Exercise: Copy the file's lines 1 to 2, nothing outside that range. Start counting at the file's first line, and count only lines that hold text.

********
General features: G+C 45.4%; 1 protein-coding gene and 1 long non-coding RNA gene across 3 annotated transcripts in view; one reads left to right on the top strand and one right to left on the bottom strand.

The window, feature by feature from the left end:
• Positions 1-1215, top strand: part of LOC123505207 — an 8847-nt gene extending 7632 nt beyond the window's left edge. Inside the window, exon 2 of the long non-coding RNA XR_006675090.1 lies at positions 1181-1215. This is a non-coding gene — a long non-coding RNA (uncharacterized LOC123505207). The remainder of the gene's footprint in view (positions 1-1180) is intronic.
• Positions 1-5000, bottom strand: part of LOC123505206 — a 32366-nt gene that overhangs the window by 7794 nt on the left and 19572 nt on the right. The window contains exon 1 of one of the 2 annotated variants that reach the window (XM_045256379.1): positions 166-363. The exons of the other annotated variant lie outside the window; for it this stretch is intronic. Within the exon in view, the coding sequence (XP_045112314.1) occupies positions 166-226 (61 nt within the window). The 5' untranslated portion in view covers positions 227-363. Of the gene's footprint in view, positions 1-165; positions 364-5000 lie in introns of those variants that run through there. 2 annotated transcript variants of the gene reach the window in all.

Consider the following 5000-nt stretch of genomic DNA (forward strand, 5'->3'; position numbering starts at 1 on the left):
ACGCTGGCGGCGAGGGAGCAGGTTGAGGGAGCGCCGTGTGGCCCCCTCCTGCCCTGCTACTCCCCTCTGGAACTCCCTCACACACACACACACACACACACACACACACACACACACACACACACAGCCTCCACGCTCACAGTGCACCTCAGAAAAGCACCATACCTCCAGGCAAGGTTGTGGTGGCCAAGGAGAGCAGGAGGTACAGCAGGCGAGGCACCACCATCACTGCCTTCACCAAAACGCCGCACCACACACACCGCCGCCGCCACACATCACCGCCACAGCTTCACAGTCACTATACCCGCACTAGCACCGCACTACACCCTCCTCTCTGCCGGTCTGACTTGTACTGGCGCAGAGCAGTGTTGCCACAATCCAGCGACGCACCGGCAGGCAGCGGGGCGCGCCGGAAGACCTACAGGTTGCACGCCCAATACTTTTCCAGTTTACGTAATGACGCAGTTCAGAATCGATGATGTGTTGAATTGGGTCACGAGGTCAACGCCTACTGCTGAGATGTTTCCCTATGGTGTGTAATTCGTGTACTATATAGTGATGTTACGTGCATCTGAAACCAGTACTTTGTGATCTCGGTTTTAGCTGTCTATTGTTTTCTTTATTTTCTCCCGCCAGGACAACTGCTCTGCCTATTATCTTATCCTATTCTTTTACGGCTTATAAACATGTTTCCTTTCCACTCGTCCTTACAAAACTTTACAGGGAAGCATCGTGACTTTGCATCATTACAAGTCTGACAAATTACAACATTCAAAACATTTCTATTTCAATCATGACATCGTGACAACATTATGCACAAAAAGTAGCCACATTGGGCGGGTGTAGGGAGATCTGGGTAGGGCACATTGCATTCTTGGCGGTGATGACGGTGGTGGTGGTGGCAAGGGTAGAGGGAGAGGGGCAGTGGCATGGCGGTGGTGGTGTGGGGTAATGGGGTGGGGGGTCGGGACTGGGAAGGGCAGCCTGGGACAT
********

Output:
General features: G+C 45.4%; 1 protein-coding gene and 1 long non-coding RNA gene across 3 annotated transcripts in view; one reads left to right on the top strand and one right to left on the bottom strand.

The window, feature by feature from the left end: